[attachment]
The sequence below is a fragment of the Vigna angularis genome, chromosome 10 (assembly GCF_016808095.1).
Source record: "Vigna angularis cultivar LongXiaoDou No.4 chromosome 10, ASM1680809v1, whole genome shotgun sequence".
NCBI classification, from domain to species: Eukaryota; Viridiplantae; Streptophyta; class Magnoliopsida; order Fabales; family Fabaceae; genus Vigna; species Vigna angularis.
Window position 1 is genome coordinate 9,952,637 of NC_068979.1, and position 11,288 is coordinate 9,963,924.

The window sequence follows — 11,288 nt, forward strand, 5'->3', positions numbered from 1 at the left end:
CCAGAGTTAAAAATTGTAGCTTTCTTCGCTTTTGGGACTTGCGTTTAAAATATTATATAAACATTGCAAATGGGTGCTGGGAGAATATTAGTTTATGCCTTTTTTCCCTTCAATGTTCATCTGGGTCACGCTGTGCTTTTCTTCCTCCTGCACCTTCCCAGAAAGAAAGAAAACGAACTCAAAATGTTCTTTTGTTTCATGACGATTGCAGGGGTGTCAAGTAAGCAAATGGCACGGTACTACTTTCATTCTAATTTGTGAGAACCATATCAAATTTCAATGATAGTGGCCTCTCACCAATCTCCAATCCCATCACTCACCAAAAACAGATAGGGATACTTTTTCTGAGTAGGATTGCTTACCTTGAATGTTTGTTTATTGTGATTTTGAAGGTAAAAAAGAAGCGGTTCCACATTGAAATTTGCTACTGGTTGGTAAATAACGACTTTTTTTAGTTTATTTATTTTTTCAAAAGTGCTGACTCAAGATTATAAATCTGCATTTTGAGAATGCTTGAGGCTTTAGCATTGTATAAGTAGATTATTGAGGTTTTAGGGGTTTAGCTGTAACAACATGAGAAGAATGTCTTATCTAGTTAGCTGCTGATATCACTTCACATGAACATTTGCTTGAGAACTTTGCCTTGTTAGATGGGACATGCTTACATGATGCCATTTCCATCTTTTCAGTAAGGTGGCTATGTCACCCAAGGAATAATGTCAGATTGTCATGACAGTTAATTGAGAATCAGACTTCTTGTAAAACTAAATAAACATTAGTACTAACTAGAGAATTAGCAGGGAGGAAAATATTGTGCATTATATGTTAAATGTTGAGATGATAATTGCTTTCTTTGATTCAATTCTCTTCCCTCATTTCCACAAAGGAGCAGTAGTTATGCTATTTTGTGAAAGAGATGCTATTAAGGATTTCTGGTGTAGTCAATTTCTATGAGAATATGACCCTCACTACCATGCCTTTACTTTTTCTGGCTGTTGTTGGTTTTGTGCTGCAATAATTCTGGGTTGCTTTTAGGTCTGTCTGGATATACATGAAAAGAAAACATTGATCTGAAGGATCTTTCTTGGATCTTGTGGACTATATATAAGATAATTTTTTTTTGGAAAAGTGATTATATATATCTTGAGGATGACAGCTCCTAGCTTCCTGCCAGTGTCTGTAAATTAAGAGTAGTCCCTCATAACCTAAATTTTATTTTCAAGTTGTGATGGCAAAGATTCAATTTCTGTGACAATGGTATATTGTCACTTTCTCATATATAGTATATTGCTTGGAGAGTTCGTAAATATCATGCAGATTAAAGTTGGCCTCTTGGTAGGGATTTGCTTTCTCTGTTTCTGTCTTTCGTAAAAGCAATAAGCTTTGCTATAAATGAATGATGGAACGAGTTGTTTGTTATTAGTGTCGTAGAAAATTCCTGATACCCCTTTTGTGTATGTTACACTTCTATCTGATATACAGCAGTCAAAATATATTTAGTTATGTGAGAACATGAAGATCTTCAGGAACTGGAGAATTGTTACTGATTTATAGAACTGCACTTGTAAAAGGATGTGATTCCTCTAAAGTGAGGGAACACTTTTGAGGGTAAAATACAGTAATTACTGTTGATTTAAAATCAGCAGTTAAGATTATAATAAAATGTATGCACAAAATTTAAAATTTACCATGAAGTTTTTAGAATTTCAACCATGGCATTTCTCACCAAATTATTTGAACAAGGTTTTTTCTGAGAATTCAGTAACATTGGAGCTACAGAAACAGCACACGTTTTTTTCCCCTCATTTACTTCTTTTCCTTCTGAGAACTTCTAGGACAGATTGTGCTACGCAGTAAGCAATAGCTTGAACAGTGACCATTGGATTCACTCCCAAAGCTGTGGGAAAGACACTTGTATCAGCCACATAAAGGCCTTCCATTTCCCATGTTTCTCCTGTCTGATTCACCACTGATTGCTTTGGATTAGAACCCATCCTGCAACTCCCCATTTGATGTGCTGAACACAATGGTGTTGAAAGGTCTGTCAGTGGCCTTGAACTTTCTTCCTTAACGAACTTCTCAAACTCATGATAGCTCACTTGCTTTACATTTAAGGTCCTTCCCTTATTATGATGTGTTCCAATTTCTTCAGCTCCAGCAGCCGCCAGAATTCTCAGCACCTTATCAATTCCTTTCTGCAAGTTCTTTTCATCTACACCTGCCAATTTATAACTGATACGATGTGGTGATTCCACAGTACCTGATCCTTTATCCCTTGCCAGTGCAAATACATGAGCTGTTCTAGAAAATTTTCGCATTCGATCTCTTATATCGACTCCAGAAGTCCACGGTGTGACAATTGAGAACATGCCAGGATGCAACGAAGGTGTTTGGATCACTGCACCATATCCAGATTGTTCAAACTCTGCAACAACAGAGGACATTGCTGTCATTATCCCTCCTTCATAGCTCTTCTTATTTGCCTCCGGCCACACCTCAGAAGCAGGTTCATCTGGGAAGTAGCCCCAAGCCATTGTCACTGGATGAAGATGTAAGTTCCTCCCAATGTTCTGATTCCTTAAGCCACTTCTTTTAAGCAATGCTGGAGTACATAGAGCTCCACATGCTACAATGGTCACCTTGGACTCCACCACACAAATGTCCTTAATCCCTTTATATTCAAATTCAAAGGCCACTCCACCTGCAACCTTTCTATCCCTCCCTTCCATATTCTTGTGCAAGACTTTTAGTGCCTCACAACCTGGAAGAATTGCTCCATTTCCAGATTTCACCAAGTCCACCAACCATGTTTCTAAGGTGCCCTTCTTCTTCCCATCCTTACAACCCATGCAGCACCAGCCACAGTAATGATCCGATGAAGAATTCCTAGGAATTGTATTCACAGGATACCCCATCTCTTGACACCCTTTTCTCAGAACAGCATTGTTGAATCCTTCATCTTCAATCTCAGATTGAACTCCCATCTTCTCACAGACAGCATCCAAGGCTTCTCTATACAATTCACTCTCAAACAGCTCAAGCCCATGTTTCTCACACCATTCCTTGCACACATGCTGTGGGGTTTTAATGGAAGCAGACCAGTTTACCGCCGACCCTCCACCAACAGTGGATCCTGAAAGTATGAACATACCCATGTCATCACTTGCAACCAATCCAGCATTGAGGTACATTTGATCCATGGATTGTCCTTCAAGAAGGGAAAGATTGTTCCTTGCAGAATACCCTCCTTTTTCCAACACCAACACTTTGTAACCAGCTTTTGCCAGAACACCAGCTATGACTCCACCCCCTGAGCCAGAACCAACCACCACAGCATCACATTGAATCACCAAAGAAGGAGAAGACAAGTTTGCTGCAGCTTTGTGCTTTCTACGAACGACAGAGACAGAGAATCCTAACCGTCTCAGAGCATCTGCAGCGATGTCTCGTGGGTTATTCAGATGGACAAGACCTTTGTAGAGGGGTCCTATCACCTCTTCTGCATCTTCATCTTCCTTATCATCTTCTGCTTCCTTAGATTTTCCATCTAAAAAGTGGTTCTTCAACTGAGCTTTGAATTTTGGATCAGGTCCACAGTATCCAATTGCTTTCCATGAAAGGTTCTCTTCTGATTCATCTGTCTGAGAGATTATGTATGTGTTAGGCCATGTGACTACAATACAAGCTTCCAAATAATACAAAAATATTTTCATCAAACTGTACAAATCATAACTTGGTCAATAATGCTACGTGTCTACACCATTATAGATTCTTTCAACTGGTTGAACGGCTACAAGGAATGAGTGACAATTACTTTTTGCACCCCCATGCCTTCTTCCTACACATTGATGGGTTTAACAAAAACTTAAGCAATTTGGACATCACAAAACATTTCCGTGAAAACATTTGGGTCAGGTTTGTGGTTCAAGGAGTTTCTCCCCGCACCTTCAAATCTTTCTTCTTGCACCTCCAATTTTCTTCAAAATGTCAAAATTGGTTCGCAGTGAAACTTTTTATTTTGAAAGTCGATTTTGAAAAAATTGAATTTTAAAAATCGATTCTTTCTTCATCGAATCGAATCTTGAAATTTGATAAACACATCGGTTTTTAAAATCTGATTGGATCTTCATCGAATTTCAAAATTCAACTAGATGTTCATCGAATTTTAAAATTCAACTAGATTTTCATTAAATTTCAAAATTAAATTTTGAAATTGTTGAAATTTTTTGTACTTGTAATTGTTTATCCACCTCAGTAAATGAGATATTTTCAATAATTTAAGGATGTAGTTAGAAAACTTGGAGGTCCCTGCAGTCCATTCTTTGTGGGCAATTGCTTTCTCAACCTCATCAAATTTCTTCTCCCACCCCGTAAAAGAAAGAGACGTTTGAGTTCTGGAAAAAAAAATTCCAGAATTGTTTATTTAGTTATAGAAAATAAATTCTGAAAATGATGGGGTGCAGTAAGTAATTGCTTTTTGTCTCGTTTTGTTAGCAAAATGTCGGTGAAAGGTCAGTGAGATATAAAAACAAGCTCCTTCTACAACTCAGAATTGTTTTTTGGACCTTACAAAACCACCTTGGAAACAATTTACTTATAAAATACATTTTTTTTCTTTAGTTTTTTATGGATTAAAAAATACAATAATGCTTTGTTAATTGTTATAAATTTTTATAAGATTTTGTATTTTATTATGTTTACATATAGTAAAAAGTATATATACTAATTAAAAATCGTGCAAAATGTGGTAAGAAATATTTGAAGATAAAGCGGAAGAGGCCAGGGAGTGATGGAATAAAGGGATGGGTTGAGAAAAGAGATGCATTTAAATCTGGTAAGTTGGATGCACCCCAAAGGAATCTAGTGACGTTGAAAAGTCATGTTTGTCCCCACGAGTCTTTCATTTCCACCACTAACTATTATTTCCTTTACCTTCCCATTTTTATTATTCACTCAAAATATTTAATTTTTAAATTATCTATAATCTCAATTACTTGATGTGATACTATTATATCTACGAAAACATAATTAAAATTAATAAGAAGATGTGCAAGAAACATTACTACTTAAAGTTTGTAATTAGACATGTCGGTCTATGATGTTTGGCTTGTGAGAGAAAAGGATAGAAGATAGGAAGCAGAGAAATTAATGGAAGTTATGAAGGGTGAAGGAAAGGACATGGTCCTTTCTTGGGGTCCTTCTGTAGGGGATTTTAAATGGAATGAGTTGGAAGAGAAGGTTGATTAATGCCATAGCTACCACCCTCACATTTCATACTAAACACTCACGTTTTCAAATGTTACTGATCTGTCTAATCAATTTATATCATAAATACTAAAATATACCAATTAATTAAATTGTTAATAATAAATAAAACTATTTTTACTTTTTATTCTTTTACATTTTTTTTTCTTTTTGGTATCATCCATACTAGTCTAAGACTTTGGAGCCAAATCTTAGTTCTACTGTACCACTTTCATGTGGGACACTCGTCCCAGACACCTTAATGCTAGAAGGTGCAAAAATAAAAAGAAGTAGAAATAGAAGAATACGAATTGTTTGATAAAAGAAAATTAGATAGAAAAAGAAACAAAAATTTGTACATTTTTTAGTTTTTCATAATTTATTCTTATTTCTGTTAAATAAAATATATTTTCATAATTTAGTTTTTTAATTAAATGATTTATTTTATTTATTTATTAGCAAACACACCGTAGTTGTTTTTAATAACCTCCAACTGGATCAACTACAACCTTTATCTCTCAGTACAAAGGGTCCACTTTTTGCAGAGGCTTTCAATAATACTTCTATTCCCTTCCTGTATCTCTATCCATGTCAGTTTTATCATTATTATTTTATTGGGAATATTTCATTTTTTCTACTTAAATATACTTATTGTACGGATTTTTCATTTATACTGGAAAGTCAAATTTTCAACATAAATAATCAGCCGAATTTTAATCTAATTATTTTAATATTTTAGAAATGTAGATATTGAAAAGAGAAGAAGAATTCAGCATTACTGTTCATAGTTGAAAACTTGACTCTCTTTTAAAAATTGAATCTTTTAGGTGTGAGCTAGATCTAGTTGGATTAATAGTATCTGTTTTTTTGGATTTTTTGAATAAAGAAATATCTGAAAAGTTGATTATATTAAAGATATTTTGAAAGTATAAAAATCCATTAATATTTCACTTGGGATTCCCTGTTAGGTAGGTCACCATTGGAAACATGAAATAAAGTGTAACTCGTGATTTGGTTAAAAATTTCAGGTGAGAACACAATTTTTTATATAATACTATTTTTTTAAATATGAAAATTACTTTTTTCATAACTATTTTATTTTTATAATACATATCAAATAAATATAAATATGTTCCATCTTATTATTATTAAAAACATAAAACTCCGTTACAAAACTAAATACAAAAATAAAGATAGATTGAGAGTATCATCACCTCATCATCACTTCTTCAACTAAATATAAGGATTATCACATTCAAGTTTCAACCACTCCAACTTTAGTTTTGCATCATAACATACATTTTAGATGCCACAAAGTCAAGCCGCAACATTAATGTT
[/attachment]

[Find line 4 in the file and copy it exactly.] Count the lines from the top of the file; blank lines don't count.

Window position 1 is genome coordinate 9,952,637 of NC_068979.1, and position 11,288 is coordinate 9,963,924.